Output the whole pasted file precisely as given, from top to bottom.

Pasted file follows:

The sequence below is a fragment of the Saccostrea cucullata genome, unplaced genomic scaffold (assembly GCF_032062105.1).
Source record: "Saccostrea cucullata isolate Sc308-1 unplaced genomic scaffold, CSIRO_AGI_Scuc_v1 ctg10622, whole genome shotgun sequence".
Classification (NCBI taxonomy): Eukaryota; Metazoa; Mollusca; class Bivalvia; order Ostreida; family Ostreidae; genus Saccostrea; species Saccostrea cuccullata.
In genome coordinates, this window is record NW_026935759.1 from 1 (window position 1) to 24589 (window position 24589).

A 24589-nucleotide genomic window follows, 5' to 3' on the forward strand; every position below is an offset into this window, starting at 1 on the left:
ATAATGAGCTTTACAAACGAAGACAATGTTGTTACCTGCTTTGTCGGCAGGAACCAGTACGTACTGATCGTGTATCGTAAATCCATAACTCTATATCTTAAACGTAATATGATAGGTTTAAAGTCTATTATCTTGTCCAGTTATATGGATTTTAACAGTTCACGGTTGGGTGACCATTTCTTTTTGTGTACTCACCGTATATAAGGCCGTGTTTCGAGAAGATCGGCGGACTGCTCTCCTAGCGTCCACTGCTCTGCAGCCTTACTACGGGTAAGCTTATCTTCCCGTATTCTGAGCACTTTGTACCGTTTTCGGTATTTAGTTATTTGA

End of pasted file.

The sequence below is a fragment of the Saccostrea cucullata genome, unplaced genomic scaffold (assembly GCF_032062105.1).
Source record: "Saccostrea cucullata isolate Sc308-1 unplaced genomic scaffold, CSIRO_AGI_Scuc_v1 ctg10622, whole genome shotgun sequence".
Classification (NCBI taxonomy): Eukaryota; Metazoa; Mollusca; class Bivalvia; order Ostreida; family Ostreidae; genus Saccostrea; species Saccostrea cuccullata.
In genome coordinates, this window is record NW_026935759.1 from 1 (window position 1) to 24589 (window position 24589).

A 24589-nucleotide genomic window follows, 5' to 3' on the forward strand; every position below is an offset into this window, starting at 1 on the left:
ATAATGAGCTTTACAAACGAAGACAATGTTGTTACCTGCTTTGTCGGCAGGAACCAGTACGTACTGATCGTGTATCGTAAATCCATAACTCTATATCTTAAACGTAATATGATAGGTTTAAAGTCTATTATCTTGTCCAGTTATATGGATTTTAACAGTTCACGGTTGGGTGACCATTTCTTTTTGTGTACTCACCGTATATAAGGCCGTGTTTCGAGAAGATCGGCGGACTGCTCTCCTAGCGTCCACTGCTCTGCAGCCTTACTACGGGTAAGCTTATCTTCCCGTATTCTGAGCACTTTGTACCGTTTTCGGTATTTAGTTATTTGA